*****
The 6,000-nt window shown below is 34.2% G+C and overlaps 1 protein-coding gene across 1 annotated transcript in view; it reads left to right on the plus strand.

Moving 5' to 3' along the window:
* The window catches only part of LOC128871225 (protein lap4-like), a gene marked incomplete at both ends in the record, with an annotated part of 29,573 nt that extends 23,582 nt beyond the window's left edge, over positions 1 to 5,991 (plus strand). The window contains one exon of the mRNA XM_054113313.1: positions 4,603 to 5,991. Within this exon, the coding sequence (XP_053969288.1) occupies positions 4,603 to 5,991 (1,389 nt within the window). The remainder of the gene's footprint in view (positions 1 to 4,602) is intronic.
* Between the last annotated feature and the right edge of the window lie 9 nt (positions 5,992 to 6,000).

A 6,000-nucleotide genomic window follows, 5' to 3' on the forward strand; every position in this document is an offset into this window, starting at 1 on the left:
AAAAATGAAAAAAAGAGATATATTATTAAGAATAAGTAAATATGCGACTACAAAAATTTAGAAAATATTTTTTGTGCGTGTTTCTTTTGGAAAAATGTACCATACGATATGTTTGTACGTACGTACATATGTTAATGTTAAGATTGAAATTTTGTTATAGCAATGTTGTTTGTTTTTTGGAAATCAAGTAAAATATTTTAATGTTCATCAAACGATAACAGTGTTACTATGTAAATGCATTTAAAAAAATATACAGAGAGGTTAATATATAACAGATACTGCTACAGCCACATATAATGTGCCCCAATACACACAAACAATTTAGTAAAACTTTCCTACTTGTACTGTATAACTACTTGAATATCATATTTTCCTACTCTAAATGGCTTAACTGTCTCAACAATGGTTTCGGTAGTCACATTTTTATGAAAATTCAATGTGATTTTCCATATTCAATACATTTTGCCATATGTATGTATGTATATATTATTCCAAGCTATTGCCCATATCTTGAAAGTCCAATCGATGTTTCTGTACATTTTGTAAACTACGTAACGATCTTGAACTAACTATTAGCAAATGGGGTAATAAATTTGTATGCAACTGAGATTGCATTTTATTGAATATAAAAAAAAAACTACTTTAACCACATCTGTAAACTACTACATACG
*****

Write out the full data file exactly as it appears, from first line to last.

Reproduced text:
The 6,000-nt window shown below is 34.2% G+C and overlaps 1 protein-coding gene across 1 annotated transcript in view; it reads left to right on the plus strand.

Moving 5' to 3' along the window:
* The window catches only part of LOC128871225 (protein lap4-like), a gene marked incomplete at both ends in the record, with an annotated part of 29,573 nt that extends 23,582 nt beyond the window's left edge, over positions 1 to 5,991 (plus strand). The window contains one exon of the mRNA XM_054113313.1: positions 4,603 to 5,991. Within this exon, the coding sequence (XP_053969288.1) occupies positions 4,603 to 5,991 (1,389 nt within the window). The remainder of the gene's footprint in view (positions 1 to 4,602) is intronic.
* Between the last annotated feature and the right edge of the window lie 9 nt (positions 5,992 to 6,000).

A 6,000-nucleotide genomic window follows, 5' to 3' on the forward strand; every position in this document is an offset into this window, starting at 1 on the left:
AAAAATGAAAAAAAGAGATATATTATTAAGAATAAGTAAATATGCGACTACAAAAATTTAGAAAATATTTTTTGTGCGTGTTTCTTTTGGAAAAATGTACCATACGATATGTTTGTACGTACGTACATATGTTAATGTTAAGATTGAAATTTTGTTATAGCAATGTTGTTTGTTTTTTGGAAATCAAGTAAAATATTTTAATGTTCATCAAACGATAACAGTGTTACTATGTAAATGCATTTAAAAAAATATACAGAGAGGTTAATATATAACAGATACTGCTACAGCCACATATAATGTGCCCCAATACACACAAACAATTTAGTAAAACTTTCCTACTTGTACTGTATAACTACTTGAATATCATATTTTCCTACTCTAAATGGCTTAACTGTCTCAACAATGGTTTCGGTAGTCACATTTTTATGAAAATTCAATGTGATTTTCCATATTCAATACATTTTGCCATATGTATGTATGTATATATTATTCCAAGCTATTGCCCATATCTTGAAAGTCCAATCGATGTTTCTGTACATTTTGTAAACTACGTAACGATCTTGAACTAACTATTAGCAAATGGGGTAATAAATTTGTATGCAACTGAGATTGCATTTTATTGAATATAAAAAAAAAACTACTTTAACCACATCTGTAAACTACTACATACG